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If You Have an Accident While Driving Abroad

By: Sarah Clark (ILEX) - Updated: 5 Sep 2012 | comments*Discuss
If You Have An Accident While Driving Abroad

The last thing that you want to think about when you're setting off on holiday is what to do if there's an accident, but according to data from one major insurer, 49% of UK drivers say that their biggest worry about driving abroad is just that.

France is the top of the list when it comes to claims made by British motorists, followed by Germany and then Italy.

Making Sure You Are Fully Insured

Most people who have comprehensive insurance in the UK do so because they like the peace of mind that being fully covered gives them. What you might not know is that when you drive abroad, although in EU countries you are automatically covered to at least the minimum standard of the country you're visiting, which is usually third party only, you may find that you need to upgrade your policy before you go to make sure that your comprehensive cover extends to the country you're visiting.

If you have an accident and you haven't upgraded your insurance cover, you could find yourself having to pay out for fire, theft and accidental damage.

What to Do If You Are Involved in an Accident

If there are any injuries, the first thing to do is contact the emergency services. Then, or if the accident isn't serious, call your insurer. Many insurers have dedicated 24-hour UK-based telephone help lines for people who need assistance in an emergency. Make sure you have the details in the car with you when you travel abroad.

If there are any other drivers involved in the accident, you'll need to get hold their full details and the names and contact details of witnesses.

It's the law in most countries that the police have to attend any accident involving a foreign vehicle, so even if there's no serious injury, call the police anyway.

The European Accident Statement

This is a vitally important legal document that's widely used in Europe when there has been an accident, and your insurer will be able to give you a copy of the form if you ask for one. The form is intended to help people who have been involved in accidents while driving to exchange the relevant information about what happened while the accident is still fresh in their mind, which helps to get claims settled as quickly as possible.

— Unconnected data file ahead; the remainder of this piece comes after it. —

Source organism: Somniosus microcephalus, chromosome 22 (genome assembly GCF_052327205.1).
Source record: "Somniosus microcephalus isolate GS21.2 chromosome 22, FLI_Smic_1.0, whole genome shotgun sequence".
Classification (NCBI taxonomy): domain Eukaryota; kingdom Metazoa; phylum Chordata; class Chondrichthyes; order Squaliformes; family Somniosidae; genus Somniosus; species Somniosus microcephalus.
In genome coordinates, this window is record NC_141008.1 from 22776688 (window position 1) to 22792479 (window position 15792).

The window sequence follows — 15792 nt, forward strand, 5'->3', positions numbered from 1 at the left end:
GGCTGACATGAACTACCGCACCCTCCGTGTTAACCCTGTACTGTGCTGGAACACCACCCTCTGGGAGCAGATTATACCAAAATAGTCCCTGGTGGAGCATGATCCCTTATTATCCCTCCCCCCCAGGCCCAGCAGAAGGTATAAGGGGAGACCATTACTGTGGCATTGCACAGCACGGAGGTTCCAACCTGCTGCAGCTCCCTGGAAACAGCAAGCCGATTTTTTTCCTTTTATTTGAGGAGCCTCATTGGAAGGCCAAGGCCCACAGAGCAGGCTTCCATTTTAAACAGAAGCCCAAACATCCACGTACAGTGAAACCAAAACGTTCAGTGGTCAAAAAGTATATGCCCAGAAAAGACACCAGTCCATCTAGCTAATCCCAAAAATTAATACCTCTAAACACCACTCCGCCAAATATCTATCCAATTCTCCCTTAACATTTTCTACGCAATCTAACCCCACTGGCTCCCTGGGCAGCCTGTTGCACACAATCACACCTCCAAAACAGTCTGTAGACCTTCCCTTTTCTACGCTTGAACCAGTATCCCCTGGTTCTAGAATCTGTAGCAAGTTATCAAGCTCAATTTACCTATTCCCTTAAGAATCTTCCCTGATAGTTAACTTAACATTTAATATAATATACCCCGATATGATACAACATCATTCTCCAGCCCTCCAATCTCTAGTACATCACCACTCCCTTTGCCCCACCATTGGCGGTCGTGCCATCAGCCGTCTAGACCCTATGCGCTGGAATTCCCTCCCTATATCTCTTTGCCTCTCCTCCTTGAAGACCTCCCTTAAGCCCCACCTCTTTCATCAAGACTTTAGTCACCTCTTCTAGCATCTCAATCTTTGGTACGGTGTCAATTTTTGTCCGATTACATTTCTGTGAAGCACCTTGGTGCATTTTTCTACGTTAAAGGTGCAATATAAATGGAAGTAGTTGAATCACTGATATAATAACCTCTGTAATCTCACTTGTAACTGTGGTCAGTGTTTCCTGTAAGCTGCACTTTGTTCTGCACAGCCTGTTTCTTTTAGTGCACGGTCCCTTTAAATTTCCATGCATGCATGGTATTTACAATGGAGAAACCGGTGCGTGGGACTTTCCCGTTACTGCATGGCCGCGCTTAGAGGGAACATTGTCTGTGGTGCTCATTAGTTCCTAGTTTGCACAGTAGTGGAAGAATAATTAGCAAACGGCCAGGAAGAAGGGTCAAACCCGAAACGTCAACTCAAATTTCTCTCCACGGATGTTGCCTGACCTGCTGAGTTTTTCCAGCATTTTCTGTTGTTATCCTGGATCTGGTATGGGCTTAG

Both drivers involved in the accident should keep a copy of the completed document and make sure that they are happy with what's been written. If you don't understand what's been said, or if you're not happy with it, don't sign it as it's a legally binding document.

What Happens Next?

If you only have minimum or third party insurance, this is where you'll wish you'd upgraded your cover before you left home.

The police will arrange for you and your car to be taken to a local garage for repair - and you will have to pay for it yourself. You'll need to negotiate the cost with the garage, and make your own arrangements for any onward journey. If the car repairs won't be finished until after you get home...you'll either have to stay on, or arrange for the car to be repatriated.

If you have arranged comprehensive cover, the exact details of what happens next will of course depend on your policy. But as a rule, your insurer should send a rescue patrolman to collect you and your car and take them to a local garage for repair.

If the repairs will take longer than the time left for your stay, you should be able to use a hire car, or be given overnight accommodation or travel home. Some insurers will even pay for your car to follow you home when it has been repaired.

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